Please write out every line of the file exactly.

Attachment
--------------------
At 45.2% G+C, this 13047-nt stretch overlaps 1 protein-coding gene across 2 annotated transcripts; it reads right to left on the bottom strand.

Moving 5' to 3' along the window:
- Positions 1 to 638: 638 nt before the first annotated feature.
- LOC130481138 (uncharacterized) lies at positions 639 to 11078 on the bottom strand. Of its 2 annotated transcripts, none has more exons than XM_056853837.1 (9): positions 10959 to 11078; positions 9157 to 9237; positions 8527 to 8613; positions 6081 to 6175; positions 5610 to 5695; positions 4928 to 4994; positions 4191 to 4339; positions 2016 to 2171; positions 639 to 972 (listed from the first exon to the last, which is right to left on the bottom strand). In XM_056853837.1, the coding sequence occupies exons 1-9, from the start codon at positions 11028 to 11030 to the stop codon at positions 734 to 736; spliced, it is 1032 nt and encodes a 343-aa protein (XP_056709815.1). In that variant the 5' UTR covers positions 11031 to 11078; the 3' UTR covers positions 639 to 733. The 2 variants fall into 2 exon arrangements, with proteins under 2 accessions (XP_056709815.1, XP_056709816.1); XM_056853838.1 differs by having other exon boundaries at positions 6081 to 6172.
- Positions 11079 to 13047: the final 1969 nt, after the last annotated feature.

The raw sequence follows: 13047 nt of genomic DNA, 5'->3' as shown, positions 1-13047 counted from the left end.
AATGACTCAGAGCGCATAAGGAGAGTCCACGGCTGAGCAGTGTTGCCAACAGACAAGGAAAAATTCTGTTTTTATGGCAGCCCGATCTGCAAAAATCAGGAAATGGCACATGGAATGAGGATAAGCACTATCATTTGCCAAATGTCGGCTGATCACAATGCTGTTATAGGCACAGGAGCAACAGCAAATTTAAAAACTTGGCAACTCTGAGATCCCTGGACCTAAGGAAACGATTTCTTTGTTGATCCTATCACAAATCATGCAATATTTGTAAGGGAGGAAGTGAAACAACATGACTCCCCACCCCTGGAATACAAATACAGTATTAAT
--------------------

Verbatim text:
At 45.2% G+C, this 13047-nt stretch overlaps 1 protein-coding gene across 2 annotated transcripts; it reads right to left on the bottom strand.

Moving 5' to 3' along the window:
- Positions 1 to 638: 638 nt before the first annotated feature.
- LOC130481138 (uncharacterized) lies at positions 639 to 11078 on the bottom strand. Of its 2 annotated transcripts, none has more exons than XM_056853837.1 (9): positions 10959 to 11078; positions 9157 to 9237; positions 8527 to 8613; positions 6081 to 6175; positions 5610 to 5695; positions 4928 to 4994; positions 4191 to 4339; positions 2016 to 2171; positions 639 to 972 (listed from the first exon to the last, which is right to left on the bottom strand). In XM_056853837.1, the coding sequence occupies exons 1-9, from the start codon at positions 11028 to 11030 to the stop codon at positions 734 to 736; spliced, it is 1032 nt and encodes a 343-aa protein (XP_056709815.1). In that variant the 5' UTR covers positions 11031 to 11078; the 3' UTR covers positions 639 to 733. The 2 variants fall into 2 exon arrangements, with proteins under 2 accessions (XP_056709815.1, XP_056709816.1); XM_056853838.1 differs by having other exon boundaries at positions 6081 to 6172.
- Positions 11079 to 13047: the final 1969 nt, after the last annotated feature.

The raw sequence follows: 13047 nt of genomic DNA, 5'->3' as shown, positions 1-13047 counted from the left end.
AATGACTCAGAGCGCATAAGGAGAGTCCACGGCTGAGCAGTGTTGCCAACAGACAAGGAAAAATTCTGTTTTTATGGCAGCCCGATCTGCAAAAATCAGGAAATGGCACATGGAATGAGGATAAGCACTATCATTTGCCAAATGTCGGCTGATCACAATGCTGTTATAGGCACAGGAGCAACAGCAAATTTAAAAACTTGGCAACTCTGAGATCCCTGGACCTAAGGAAACGATTTCTTTGTTGATCCTATCACAAATCATGCAATATTTGTAAGGGAGGAAGTGAAACAACATGACTCCCCACCCCTGGAATACAAATACAGTATTAAT